Shocked! A rabbi is offering key points and ideas on how to have a kosher style wedding reception. Yes, you read correctly. Why would a Rabbi offer such a guide on a kosher style wedding reception?
I wrote this article due to the fact I have heard from many couples admitting that forbidden foods according to Jewish law, as stated in one of the Five books of Moses; the Torah, were served during their wedding reception?
Disclaimer: this article is intended as a guide for informational purposes only.
Put the “Jewishness” back into the Jewish Wedding so that it reflects from the cocktail hour, and until the first dance to the last wedding reception dance”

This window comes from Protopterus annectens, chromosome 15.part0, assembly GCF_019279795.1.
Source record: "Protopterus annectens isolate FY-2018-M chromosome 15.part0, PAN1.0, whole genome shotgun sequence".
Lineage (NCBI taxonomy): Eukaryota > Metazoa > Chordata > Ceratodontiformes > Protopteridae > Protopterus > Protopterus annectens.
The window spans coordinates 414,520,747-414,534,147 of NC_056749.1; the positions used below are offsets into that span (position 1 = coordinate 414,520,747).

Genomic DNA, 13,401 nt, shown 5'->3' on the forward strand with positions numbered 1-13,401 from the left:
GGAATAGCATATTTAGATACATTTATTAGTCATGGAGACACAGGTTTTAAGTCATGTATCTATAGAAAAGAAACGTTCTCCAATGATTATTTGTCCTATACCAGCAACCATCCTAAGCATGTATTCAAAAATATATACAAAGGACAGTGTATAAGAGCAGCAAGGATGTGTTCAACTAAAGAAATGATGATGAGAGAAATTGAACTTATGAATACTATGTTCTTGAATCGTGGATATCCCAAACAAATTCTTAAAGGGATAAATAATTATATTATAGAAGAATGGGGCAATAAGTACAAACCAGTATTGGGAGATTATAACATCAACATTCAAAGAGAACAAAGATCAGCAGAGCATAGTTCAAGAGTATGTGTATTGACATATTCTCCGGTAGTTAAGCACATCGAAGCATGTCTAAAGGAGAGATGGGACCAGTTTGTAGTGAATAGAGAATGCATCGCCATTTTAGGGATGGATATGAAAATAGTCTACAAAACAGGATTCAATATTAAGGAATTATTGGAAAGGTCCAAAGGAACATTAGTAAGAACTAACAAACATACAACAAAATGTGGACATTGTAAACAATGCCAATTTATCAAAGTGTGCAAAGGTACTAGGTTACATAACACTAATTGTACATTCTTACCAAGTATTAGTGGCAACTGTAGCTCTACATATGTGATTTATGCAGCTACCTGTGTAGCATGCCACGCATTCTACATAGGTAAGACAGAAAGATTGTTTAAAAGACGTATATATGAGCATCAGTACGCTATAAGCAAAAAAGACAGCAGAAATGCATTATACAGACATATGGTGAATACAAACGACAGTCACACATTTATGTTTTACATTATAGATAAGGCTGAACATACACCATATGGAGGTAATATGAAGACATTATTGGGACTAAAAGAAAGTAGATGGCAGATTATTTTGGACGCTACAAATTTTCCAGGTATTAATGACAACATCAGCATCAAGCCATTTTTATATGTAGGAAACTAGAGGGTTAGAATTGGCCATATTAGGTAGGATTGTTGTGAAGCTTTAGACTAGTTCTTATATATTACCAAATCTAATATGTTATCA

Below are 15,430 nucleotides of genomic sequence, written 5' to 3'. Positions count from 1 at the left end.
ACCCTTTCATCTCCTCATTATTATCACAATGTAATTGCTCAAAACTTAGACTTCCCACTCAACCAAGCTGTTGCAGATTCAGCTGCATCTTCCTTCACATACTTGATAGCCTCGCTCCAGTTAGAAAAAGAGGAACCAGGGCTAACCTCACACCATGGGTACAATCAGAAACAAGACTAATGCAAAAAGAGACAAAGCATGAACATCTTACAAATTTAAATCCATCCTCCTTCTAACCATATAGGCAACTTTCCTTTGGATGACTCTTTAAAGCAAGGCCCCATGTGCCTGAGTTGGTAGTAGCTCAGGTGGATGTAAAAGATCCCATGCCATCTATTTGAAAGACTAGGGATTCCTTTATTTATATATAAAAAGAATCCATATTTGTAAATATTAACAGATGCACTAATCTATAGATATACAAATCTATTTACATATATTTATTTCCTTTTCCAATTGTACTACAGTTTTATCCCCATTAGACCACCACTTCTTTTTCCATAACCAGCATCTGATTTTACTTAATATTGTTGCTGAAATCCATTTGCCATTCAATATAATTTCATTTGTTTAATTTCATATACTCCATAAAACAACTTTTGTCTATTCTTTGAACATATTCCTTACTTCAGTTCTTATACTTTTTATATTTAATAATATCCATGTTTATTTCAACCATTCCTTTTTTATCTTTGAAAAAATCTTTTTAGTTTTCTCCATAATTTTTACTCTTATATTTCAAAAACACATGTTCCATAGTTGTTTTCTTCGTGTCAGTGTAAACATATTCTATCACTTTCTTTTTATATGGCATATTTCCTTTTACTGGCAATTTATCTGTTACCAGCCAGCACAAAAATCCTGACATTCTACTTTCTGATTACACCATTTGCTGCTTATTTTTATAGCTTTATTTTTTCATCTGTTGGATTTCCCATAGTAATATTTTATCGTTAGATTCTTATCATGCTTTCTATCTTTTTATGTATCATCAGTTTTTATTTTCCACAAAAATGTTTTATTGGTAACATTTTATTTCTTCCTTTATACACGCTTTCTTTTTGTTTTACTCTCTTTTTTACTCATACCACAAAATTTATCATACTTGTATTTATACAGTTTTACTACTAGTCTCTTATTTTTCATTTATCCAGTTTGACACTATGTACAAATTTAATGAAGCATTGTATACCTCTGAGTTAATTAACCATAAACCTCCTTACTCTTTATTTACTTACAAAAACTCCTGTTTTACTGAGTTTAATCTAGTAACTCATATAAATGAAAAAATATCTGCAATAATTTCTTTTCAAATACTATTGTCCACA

Today, most couples hardly think about a kosher style wedding reception as an extension of their Jewish wedding ceremony. Often, the details are put into place to have the beautiful Chuppah, the flowers placed just right to decorate it. The Ketubah, a piece of art, as it should be. Afterwards, it is displayed proudly on the wall of the couples first home together for all to see and enjoy the beauty of its artistic expression. The wine cup’s silver shines reflecting the love of the wedding couple during the ceremony. The wedding ceremony booklet is put together with great thought and detail for each guest to use, learn about our traditions in a Jewish wedding ceremony and hopefully save as a keepsake. The Kippot (plural) color is picked and purchased to honor the ritual for all the men to wear since it is a Jewish wedding ceremony. It is often not explained that the wearing of a Kippah (one yarmulke) is to respect the almighty presence of God. Today, the many choices are quite fashionable and can match any color theme or personality. All of the above are good and the great thought into those details for the Jewish wedding ceremony should be just that.